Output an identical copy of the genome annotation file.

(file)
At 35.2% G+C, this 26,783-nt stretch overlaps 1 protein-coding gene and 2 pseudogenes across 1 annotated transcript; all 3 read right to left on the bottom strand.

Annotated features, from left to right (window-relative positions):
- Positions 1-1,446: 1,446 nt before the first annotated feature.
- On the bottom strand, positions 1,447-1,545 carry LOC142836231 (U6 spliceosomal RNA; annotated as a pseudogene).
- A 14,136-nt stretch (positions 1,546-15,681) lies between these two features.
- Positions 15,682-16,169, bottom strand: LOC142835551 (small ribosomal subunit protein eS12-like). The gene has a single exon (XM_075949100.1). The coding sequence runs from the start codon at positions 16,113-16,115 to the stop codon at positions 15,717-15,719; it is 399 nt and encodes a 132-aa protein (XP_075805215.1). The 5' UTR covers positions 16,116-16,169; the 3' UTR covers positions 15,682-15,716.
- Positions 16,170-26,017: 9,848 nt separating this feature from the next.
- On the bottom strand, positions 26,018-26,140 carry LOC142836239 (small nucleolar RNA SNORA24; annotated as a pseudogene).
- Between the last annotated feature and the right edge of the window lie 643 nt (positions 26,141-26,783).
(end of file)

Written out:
At 35.2% G+C, this 26,783-nt stretch overlaps 1 protein-coding gene and 2 pseudogenes across 1 annotated transcript; all 3 read right to left on the bottom strand.

Annotated features, from left to right (window-relative positions):
- Positions 1-1,446: 1,446 nt before the first annotated feature.
- On the bottom strand, positions 1,447-1,545 carry LOC142836231 (U6 spliceosomal RNA; annotated as a pseudogene).
- A 14,136-nt stretch (positions 1,546-15,681) lies between these two features.
- Positions 15,682-16,169, bottom strand: LOC142835551 (small ribosomal subunit protein eS12-like). The gene has a single exon (XM_075949100.1). The coding sequence runs from the start codon at positions 16,113-16,115 to the stop codon at positions 15,717-15,719; it is 399 nt and encodes a 132-aa protein (XP_075805215.1). The 5' UTR covers positions 16,116-16,169; the 3' UTR covers positions 15,682-15,716.
- Positions 16,170-26,017: 9,848 nt separating this feature from the next.
- On the bottom strand, positions 26,018-26,140 carry LOC142836239 (small nucleolar RNA SNORA24; annotated as a pseudogene).
- Between the last annotated feature and the right edge of the window lie 643 nt (positions 26,141-26,783).